FRANKFORT, Ky. – Two new projects in Pike and Boyd counties have been selected for more than $8 million in funding through the Abandoned Mine Lands (AML) Pilot grant program, Gov. Andy Beshear and U.S. Rep. Harold “Hal” Rogers (KY-05) announced Thursday during the 2020 Shaping Our Appalachian Region (SOAR) virtual summit.
Pikeville Medical Center, if approved by the federal Office of Surface Mining Reclamation and Enforcement (OSMRE), will receive $4.27 million to expand and equip the Pikeville Medical Center’s Leonard Lawson Cancer Center. With the expansion, the Pike County cancer center will increase the chemotherapy treatment area by 7,000 s.f.
The King’s Daughters Health System expansion project will receive $4 million, if approved by OSMRE, for the purchase of health care equipment. This is expected to result in the creation of 250 full-time jobs and mitigate job losses and concerns about availability of care in the region after the closure of Our Lady of Bellefonte Hospital.
“These grants will bring real improvements to the lives of our people in Eastern Kentucky. My administration knows that health care is a basic human right, and it has never been more important than now, as we battle this global health pandemic,” Beshear said. “We are committed to working with our federal partners to help deliver the best possible care for all of our citizens. It’s how we build a stronger Eastern Kentucky and a better Kentucky for everyone.”
Rogers, along with Senate Majority Leader Mitch McConnell, has championed $540 million in federal funding for the AML Pilot program since 2016, of which $130 million has been awarded to Kentucky.
Donovan Blackburn, Pikeville Medical Center CEO and vice president of the board of directors, thanked Beshear and Rogers for their continued support to improve the quality of health care in Kentucky and East Kentucky.
“Their ongoing commitment to bolster and improve the economy of Eastern Kentucky by creating jobs while developing a healthier workforce is crucial for our region,” Blackburn said. “Many cancer patients have no choice but to travel outside of our region and, many times, out of our state for treatment. This funding will change that. With this funding, these patients will receive advanced treatment close to home, which will support our mountain families and our local economy. We are grateful for the leadership and this much-needed investment to expand our workforce and enhance our fight on cancer.”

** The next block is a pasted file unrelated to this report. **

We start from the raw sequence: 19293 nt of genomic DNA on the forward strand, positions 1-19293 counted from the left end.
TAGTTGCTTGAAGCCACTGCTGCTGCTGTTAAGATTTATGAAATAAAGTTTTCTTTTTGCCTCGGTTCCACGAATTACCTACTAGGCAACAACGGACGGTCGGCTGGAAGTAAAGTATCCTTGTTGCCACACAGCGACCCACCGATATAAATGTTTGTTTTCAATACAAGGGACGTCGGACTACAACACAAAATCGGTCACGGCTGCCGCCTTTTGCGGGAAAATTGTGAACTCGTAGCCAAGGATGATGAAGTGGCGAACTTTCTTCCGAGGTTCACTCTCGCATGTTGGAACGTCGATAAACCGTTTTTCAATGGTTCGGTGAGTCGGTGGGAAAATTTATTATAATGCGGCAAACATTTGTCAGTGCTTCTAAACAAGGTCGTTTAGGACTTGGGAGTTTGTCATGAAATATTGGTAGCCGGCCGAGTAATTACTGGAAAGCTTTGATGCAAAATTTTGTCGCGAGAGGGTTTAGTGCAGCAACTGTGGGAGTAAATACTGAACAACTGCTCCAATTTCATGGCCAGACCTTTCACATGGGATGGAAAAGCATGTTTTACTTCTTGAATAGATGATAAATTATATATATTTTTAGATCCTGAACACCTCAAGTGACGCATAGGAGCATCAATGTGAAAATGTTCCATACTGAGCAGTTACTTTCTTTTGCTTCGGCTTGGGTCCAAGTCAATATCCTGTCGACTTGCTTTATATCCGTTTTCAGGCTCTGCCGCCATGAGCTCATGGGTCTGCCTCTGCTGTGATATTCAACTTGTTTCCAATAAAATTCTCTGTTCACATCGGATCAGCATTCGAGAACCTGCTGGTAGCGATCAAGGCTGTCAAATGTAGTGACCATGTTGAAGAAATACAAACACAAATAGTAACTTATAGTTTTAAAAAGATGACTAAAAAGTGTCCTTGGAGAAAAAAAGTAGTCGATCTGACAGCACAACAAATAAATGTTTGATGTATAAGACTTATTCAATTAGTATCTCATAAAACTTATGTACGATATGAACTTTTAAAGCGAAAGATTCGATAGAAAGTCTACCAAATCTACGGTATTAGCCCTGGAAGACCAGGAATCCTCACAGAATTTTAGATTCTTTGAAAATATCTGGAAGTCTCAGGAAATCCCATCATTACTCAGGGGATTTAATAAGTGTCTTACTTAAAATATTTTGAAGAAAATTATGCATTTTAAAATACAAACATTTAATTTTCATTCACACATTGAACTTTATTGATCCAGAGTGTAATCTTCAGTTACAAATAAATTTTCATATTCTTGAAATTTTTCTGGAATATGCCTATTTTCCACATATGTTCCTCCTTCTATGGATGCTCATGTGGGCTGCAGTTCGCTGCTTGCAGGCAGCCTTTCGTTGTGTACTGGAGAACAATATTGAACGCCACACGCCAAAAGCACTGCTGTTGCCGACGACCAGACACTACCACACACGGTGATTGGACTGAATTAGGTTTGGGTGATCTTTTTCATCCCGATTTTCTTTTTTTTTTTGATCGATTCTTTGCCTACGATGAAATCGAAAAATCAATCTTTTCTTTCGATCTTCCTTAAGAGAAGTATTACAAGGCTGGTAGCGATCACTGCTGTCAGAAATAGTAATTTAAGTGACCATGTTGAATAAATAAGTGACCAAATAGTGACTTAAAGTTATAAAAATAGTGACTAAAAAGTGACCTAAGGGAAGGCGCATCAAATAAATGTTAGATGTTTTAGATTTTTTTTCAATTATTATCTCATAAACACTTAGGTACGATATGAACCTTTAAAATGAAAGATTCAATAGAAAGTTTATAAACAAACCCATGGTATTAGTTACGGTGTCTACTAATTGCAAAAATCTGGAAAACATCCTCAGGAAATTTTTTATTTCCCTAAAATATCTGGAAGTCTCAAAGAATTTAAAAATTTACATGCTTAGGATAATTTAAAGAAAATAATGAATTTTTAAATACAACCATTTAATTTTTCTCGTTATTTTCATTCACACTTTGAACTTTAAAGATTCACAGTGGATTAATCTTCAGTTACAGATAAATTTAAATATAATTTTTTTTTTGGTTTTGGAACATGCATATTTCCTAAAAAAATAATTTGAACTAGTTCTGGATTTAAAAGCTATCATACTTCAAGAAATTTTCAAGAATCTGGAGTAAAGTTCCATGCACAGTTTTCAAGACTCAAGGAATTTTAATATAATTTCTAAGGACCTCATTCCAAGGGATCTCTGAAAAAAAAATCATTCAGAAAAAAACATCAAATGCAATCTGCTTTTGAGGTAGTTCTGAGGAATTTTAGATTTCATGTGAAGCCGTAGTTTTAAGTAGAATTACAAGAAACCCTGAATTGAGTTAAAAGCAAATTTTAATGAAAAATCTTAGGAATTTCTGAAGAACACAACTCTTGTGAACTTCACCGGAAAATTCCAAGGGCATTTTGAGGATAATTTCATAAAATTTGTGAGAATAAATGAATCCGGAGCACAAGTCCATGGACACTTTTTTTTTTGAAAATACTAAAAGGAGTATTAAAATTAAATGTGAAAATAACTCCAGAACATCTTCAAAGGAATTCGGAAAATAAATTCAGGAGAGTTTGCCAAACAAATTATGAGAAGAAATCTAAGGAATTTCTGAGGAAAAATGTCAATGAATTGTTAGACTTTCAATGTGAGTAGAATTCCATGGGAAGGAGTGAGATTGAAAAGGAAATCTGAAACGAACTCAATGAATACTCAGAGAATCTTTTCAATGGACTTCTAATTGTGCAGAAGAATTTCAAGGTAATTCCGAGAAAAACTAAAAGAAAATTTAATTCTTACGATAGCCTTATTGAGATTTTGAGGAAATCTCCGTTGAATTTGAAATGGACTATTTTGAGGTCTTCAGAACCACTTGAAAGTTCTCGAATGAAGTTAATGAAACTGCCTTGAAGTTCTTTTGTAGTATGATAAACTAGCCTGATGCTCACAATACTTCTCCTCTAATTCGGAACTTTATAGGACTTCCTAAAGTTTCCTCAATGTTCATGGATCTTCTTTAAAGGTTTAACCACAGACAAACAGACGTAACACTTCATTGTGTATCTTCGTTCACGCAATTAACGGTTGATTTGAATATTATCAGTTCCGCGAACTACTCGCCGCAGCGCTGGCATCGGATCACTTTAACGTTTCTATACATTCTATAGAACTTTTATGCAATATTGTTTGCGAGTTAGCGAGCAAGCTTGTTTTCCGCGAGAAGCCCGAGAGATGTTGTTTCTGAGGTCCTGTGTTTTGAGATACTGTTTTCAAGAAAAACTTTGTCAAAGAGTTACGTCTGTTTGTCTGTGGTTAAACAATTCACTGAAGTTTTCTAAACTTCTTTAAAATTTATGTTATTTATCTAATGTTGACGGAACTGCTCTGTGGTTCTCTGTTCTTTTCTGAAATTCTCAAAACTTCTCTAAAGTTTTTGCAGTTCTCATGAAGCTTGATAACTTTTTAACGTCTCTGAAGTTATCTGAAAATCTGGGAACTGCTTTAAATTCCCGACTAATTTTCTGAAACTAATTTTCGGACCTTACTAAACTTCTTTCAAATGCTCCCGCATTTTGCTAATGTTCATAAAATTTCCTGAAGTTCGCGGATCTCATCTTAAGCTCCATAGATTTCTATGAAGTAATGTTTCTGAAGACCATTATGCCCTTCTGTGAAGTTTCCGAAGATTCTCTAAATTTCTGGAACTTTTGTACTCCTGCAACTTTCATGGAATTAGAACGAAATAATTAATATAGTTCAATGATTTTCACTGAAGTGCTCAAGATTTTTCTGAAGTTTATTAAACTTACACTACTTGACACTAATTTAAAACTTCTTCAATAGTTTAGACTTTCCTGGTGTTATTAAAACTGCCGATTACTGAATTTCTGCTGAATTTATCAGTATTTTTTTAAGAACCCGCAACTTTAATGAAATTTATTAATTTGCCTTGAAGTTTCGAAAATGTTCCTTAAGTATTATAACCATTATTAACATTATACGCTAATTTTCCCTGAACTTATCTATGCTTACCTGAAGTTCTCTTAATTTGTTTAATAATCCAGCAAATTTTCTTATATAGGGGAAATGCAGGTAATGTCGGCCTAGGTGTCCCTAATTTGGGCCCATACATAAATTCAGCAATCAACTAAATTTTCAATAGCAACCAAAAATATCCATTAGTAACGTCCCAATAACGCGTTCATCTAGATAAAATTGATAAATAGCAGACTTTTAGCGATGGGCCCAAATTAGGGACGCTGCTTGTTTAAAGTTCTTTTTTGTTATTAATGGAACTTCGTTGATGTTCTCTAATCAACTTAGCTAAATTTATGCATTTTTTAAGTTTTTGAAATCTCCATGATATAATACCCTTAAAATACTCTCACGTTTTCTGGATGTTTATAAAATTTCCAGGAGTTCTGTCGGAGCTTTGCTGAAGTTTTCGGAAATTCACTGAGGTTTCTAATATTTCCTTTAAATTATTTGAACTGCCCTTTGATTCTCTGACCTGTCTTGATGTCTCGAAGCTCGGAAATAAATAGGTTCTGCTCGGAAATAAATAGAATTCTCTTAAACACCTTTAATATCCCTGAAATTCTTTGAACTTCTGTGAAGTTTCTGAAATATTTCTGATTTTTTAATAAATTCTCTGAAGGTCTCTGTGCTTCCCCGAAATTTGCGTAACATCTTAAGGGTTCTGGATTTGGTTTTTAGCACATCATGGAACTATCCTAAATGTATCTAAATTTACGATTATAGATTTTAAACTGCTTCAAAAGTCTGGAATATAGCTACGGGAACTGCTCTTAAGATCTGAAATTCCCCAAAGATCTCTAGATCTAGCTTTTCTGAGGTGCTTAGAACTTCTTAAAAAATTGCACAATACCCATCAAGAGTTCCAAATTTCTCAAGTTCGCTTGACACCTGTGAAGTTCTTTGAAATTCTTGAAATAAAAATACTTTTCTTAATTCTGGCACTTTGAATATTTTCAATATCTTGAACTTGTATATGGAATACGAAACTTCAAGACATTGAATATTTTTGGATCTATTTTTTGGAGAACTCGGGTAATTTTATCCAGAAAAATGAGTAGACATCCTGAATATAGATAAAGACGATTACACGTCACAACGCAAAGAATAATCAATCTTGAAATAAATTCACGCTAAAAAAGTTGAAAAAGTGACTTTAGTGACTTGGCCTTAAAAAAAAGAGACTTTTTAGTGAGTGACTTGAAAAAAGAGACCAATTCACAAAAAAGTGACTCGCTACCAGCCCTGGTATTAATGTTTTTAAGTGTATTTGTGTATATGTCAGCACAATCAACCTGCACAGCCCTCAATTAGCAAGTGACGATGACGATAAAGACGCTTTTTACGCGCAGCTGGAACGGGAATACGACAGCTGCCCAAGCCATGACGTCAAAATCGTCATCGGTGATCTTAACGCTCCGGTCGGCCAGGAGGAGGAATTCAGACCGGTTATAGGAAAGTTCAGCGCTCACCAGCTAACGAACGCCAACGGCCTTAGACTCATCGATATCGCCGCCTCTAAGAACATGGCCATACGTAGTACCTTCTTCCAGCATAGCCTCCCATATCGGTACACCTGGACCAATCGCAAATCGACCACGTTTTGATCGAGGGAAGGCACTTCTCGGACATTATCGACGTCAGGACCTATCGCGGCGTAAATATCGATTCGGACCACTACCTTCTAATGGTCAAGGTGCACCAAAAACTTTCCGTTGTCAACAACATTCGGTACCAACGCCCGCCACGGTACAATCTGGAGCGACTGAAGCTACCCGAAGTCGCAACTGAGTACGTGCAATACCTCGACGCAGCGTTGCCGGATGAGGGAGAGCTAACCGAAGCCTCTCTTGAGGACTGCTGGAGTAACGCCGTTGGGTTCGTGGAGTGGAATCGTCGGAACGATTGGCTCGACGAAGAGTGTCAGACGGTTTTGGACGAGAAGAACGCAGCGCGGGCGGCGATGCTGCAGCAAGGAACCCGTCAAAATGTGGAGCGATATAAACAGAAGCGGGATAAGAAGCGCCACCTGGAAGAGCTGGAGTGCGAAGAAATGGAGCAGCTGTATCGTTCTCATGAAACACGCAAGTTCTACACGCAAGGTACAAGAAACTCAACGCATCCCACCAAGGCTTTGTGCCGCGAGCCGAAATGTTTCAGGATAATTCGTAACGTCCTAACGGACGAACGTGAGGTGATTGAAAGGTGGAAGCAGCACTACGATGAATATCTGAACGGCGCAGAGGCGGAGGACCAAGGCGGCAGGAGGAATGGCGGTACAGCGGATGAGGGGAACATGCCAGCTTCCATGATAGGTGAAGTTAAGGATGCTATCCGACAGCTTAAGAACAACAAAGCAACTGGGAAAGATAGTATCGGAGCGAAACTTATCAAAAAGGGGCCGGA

Kristie Whitlatch, president and CEO of King’s Daughters said, “We are honored to receive this grant from the Kentucky Division of Abandoned Mine Lands. Our community has seen a significant loss in jobs due to the decline in coal and steel and recently experienced another loss with the closure of Our Lady of Bellefonte Hospital. These funds will help mitigate these economic impacts while also ensuring our community has access to world-class health care.”
King’s Daughters committed an additional $1 million to the expansion project.
The two projects were the first of the 2020 AML Pilot applications to be selected for funding by Energy and Environment Cabinet Secretary Rebecca Goodman. More than 70 applications were received by the cabinet’s Division of Abandoned Mine Lands seeking funding through this year’s AML Pilot program to revitalize the coalfields in Kentucky’s Appalachian region through economic development. Since 2016, 43 projects in 21 counties have been selected for funding through the program.
During the summit, Beshear also announced that the section of US 460 from the intersection with KY 80 at Beaver, near Elkhorn City, to the Virginia state line is set to officially open to traffic Nov. 16.
Beshear and Rogers also announced Colby Hall as the new executive director of SOAR. Hall, a native of Somerset and a University of Kentucky graduate, will guide the agency, which is focused on moving the Appalachian region forward through entrepreneurship and innovation.